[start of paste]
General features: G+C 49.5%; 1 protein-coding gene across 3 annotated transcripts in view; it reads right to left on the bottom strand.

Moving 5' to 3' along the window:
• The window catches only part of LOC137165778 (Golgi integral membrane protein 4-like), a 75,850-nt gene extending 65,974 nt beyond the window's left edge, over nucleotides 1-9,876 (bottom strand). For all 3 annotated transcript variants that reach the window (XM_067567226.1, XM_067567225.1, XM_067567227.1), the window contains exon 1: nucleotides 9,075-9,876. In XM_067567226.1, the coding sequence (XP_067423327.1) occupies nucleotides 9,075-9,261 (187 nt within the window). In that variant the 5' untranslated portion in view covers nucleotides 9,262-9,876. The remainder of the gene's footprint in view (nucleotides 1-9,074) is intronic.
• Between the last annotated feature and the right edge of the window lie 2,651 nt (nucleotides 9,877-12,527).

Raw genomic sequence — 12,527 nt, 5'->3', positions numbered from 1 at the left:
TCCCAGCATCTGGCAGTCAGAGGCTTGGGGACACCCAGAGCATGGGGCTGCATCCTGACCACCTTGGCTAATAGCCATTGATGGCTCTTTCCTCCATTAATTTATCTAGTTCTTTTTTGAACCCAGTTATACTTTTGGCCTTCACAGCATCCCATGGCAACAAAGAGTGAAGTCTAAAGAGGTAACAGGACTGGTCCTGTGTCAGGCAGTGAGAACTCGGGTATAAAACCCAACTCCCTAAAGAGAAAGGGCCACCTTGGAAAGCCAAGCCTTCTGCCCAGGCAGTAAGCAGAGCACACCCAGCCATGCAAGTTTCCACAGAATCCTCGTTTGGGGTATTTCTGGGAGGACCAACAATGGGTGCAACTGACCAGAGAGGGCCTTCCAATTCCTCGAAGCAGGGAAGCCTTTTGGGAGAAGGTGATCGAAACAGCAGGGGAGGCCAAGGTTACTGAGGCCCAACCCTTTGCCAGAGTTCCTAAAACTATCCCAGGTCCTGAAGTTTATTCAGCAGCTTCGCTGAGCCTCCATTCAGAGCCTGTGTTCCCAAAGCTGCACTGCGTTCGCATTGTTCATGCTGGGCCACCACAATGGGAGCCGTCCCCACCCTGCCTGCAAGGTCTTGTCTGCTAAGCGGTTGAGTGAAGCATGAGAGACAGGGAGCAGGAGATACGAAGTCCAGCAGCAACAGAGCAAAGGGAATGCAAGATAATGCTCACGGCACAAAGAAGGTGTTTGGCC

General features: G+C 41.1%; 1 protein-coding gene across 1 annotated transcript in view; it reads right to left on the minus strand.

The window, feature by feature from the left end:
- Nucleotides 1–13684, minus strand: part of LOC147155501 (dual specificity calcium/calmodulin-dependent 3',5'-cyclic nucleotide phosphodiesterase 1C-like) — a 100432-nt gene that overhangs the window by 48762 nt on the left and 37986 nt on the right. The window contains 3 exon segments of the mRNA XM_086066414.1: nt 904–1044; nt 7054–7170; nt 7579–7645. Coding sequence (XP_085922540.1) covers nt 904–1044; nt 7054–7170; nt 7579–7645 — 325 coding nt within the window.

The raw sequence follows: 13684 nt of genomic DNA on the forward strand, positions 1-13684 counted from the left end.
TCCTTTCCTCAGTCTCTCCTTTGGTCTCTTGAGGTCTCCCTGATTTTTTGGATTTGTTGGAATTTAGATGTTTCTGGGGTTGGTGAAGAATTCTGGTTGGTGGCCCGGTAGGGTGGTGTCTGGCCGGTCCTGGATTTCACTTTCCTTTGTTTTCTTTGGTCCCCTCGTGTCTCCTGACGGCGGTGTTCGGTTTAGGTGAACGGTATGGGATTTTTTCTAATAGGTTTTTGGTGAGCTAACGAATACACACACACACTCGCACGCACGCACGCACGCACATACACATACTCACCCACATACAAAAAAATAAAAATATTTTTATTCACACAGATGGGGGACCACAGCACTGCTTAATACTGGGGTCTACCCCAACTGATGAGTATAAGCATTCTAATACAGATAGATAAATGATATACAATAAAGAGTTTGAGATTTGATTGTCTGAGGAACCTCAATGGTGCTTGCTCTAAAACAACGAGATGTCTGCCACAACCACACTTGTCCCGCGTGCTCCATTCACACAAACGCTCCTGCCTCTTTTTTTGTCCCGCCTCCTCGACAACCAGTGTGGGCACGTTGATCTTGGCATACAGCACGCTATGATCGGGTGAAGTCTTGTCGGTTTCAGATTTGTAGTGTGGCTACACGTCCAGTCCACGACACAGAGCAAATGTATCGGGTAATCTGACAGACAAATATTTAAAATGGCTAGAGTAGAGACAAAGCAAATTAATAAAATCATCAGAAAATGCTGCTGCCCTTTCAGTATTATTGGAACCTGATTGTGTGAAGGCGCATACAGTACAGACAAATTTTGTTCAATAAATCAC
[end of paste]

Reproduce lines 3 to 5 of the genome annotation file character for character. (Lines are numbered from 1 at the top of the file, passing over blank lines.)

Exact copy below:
• The window catches only part of LOC137165778 (Golgi integral membrane protein 4-like), a 75,850-nt gene extending 65,974 nt beyond the window's left edge, over nucleotides 1-9,876 (bottom strand). For all 3 annotated transcript variants that reach the window (XM_067567226.1, XM_067567225.1, XM_067567227.1), the window contains exon 1: nucleotides 9,075-9,876. In XM_067567226.1, the coding sequence (XP_067423327.1) occupies nucleotides 9,075-9,261 (187 nt within the window). In that variant the 5' untranslated portion in view covers nucleotides 9,262-9,876. The remainder of the gene's footprint in view (nucleotides 1-9,074) is intronic.
• Between the last annotated feature and the right edge of the window lie 2,651 nt (nucleotides 9,877-12,527).

Raw genomic sequence — 12,527 nt, 5'->3', positions numbered from 1 at the left: